Jesus came back to life, but not to the life he had left. It wasn’t “as you were”, back to the good old days of travelling the Judean and Galilean countryside with a happy group of disciples. Yes, he certainly appeared to the apostles “from time to time” in the forty days following his death and “proved to them in many ways that he was actually alive” (Acts 1:3). But he was not about to follow anyone else’s agenda, much to his friends’ frustration, no doubt.

Take John’s account, for example. That first Sunday he appears to the disciples – all except Thomas, that is. The short visit is over all too quickly and then Thomas (not to mention the rest of the disciples) has to wait another week before getting his turn. Imagine that, Jesus is back from the dead pops in for the afternoon, then makes himself scarce for a week. It was worth the wait, particularly for Thomas, but still, I mean – a whole week! Some time later Jesus turns up again when Peter had given up on this particular version of hide-and-seek in Jerusalem and gone back to fishing in Galilee. John records the deep conversation that ensues, and that is that.

Luke adds some detail of what happened between Jesus speaking to the women at the graveside and appearing to the disciples in the upper room. A couple of his followers (and I reckon they were just that, a couple, husband and wife – but that’s for another article) are on their way to Emmaus, a few hours’ walk from Jerusalem, when Jesus joins them in disguise – well, they didn’t recognize him, at least. They have a good long natter on the journey before Jesus accepts their invitation to stay on for supper. After a spot of Bible exposition he breaks bread and suddenly “their eyes were opened” and they recognize him – at which points of course he goes and disappears into thin air… Argh!!! Naturally, they then rush back to Jerusalem to meet with the others and are just recounting their own merry tale when Jesus does his now-you-see-me-now-you-don’t trick in reverse and appears amongst the lot of them. Luke also writes of how Jesus at some later date leads his followers to Bethany, home of Lazarus & Co., only to leave them gawping as he heads for heaven.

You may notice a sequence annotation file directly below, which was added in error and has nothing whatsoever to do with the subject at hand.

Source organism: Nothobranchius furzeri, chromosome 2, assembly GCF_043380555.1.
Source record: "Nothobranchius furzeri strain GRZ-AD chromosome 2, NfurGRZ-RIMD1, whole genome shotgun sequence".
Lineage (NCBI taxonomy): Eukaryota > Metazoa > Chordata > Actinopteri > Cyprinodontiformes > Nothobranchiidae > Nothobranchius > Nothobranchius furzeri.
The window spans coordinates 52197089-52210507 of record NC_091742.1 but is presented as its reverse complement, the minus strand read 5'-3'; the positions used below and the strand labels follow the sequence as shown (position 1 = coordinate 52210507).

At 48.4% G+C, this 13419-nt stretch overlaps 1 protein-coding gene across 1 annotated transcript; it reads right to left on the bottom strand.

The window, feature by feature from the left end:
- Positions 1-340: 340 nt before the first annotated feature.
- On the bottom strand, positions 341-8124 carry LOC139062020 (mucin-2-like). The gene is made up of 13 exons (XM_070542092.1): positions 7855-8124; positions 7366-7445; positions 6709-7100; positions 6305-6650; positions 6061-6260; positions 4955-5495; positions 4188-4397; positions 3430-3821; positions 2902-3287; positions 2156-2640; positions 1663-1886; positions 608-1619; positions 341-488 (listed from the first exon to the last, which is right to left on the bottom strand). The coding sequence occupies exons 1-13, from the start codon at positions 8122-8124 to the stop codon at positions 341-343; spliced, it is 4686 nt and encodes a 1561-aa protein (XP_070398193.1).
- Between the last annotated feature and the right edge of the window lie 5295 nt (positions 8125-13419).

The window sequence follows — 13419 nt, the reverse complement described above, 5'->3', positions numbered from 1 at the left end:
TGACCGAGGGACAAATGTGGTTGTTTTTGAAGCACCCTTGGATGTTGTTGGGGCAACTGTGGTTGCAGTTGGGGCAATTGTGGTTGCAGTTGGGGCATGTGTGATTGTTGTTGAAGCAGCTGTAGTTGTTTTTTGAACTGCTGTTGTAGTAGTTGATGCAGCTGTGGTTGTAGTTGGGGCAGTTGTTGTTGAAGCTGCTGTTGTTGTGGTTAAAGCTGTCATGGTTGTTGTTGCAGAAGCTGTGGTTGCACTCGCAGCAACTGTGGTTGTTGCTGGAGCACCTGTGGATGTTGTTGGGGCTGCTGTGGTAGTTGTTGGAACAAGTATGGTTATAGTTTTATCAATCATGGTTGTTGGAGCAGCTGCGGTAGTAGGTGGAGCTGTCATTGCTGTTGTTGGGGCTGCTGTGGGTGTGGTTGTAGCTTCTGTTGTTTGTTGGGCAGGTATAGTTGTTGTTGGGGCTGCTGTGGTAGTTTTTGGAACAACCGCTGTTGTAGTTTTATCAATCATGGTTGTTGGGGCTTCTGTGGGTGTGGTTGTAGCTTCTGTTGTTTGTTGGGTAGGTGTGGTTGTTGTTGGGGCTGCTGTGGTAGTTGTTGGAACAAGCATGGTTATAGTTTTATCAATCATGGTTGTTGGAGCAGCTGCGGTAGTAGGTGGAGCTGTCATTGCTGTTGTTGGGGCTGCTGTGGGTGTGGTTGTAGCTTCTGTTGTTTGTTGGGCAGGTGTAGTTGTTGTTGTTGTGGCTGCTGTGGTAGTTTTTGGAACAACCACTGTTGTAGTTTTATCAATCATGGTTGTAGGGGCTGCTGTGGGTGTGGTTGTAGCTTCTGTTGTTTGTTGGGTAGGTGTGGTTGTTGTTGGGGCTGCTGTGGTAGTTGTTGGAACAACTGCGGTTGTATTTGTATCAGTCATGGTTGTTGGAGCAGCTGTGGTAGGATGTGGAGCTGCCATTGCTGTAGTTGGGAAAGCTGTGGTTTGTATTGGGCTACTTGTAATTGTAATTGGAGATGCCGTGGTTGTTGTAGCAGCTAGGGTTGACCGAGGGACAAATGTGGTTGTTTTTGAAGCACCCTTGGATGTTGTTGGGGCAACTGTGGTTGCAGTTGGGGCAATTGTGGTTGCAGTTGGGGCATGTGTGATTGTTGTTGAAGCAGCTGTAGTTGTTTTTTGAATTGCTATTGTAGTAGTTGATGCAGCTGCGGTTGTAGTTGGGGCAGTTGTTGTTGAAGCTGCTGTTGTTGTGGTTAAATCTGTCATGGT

After narrating Jesus’ appearance to the women, Matthew bypasses Jerusalem completely and has the disciples head back to Galilee – presumably where Peter was doing his fishing the morning that Jesus cooked them breakfast on the beach. Maybe it was here that Jesus appeared to the five hundred at one time that Paul talks about (1 Corinthians 15:6), who knows.

All in all, there was more than enough for them to know that he was alive – but life could never be the same again. You see, he had trained them and set an example for them; now it was time to leave them to it, not to put himself back at the centre of their lives. So he popped up unexpectedly, talked with them about the Kingdom of God and made his commission to them absolutely clear. He promised them that God’s Spirit would be their new guide – God within them, not God in him. A new era had begun, and they were to lead the way.

We are the heirs of this same promise. No, life with Jesus is not predictable. He doesn’t fit into our neat plans today any more than he would back then. We may prefer a less messy world with a neatly regulated Jesus showing up regular as clockwork at our prearranged festivities. But that’s not the way it’s meant to be. We follow a subversive God who calls us to learn to live according to our values and convictions as we follow the Holy Spirit to the best of our (often meagre!) ability. Welcome to life after Easter :-)